Rediscovering the spiritual pull and solitude of a cherished sport.
Many men go fishing their entire lives without knowing it is not fish they are after. —Henry David Thoreau
I am not sure if it was repeated viewings of the movie A River Runs Through It or the scotch, cigar, and retriever-laden lifestyle afforded by fly fishing, but when I moved back to New York City in 1996 after divinity school, I felt a primitive pull towards the water and fly fishing in particular.
Armed with my fly rod, I would find some bushes and peer out into the lake in Central Park. And you know what? I couldn’t see the Manhattan skyline at all.
My journeys exploring every legal spot where I could cast my line for saltwater stripers or freshwater bass and bluegills took me to a range of places throughout New York City, including the Hudson River, Gateway National Recreation Area, Central Park, Prospect Park Lake in Brooklyn, Van Cortland Lake in the Bronx, Oakland Lake in Queens, and even a few spots on Staten Island.
Along the way I encountered the full range of urban wildlife, taking care to avoid the barrage of baby strollers, dodgy tourists, and onlookers with their way-too-curious pets. (Unfortunately for the fly-fisher, some dogs view a fly rod as a toy and want to get in on the action.)
Casting & Controversy
I came to understand that fishing was a controversial pastime, at least in New York City. Every time I cast my line into the water, someone would demand that I stop. I would let them know that fly fishers, as a group, are environmentally conscious. We adhere to measures such as crimping our hooks so as not to hurt the fish along with care to release the fish after we reel them in.
Certain New Yorkers felt the need to get really close to me. It’s like they were still riding the subway at rush hour. Casting takes room—at least eight feet. It can be hard to find eight feet of unoccupied space in New York City.
I grew to love the grittiness of fly fishing in New York City, and as I explored the solitary nature of the sport, the Zen-like activity of fly casting transported me to new places. I spent considerable time by myself fly fishing. I learned how to be alone without being lonely.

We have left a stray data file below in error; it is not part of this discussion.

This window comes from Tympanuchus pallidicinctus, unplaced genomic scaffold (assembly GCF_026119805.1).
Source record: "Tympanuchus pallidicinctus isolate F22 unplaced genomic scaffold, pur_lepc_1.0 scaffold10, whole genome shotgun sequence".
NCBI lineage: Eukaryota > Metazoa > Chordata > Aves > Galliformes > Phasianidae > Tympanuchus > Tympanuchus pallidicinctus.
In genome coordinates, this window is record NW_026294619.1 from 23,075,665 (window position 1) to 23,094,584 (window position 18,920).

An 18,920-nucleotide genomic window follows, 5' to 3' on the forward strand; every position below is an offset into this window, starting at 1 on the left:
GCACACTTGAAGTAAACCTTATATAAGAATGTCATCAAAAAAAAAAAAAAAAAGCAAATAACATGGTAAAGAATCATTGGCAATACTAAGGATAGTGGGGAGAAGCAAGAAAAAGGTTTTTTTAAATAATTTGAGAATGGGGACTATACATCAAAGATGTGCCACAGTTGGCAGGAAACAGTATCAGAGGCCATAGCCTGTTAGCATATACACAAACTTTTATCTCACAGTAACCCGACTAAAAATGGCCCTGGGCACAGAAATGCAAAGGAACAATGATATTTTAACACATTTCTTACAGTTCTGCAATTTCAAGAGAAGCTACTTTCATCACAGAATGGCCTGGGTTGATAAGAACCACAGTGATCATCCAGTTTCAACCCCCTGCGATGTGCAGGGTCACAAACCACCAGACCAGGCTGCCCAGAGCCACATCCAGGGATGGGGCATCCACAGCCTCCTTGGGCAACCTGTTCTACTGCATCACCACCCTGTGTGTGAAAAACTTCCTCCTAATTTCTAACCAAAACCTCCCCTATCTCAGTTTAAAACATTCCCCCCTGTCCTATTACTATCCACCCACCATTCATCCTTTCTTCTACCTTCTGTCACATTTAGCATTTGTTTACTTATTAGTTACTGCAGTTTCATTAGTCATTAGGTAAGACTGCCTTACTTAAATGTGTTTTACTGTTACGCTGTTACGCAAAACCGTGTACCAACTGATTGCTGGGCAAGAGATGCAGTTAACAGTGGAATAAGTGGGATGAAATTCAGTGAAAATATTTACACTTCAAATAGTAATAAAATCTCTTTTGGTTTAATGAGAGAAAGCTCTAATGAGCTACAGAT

I would get lost casting back and forth, back and forth, and then reeling my line in whenever I would land a smallmouth bass or, more likely, a lone sock, a candy-bar wrapper, or some other piece of urban debris. The forward and backward motion brought to mind my version of the Jesus Prayer, where I breathed in, “Lord Jesus Christ, son of the living God,” and breathed out “have mercy on me, a sinner”—a meditative practice that was uniquely my own and how I connected to God at that time.
Rediscovering the Spiritual Meaning of Fly Fishing
After 9/11 I stopped both fly fishing and attending church. Traveling with my gear proved to be too problematic after the Department of Homeland Security classified fly-fishing gear as a potential weapon. Also, I was traveling too much to take advantage of either fly fishing or any church groups.
Fast forward to 2021, and I’m now residing in Portland, Oregon, a place that fulfills my deep inner need to connect intimately with nature. For a while, paddling a kayak appeared to speak to the backward and forward nature of my prayers, though my praying had become more meditative, with silence replacing the words of the Jesus Prayer.
This past spring, I was gifted a fly rod from my local Buy Nothing group. In mid-May I took it with me on a two-week road trip exploring the Umpqua National Forest in Oregon.